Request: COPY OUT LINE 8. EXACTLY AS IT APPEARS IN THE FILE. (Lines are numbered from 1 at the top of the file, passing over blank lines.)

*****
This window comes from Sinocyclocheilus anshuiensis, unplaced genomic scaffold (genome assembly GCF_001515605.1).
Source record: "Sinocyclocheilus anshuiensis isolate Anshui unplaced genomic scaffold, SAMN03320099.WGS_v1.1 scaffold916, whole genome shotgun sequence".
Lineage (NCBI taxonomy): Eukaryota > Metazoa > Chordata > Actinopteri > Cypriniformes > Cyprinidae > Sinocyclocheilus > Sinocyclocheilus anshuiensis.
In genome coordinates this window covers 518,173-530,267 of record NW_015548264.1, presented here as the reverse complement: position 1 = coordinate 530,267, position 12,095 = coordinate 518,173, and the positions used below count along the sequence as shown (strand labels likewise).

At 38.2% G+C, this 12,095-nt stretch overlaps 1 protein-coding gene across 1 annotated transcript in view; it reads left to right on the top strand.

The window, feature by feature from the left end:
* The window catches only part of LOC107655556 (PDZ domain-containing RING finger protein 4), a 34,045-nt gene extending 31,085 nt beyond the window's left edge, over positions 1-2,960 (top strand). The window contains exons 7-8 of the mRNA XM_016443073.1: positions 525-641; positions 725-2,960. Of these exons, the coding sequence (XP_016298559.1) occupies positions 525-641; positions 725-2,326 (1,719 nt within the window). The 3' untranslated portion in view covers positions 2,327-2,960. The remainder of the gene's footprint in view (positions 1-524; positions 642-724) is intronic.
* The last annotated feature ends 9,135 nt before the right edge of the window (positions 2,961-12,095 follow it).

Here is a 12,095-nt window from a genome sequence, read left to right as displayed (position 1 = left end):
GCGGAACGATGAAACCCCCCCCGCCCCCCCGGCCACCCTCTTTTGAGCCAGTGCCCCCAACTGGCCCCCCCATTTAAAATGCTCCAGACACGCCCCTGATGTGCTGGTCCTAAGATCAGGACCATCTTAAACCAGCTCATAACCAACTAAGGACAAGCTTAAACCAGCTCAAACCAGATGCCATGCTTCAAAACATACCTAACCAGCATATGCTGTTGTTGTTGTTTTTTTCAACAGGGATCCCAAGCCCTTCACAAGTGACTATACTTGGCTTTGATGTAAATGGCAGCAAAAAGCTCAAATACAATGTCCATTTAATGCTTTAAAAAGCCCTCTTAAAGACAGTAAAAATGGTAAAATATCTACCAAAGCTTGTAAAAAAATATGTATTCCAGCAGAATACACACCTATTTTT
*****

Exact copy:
* The last annotated feature ends 9,135 nt before the right edge of the window (positions 2,961-12,095 follow it).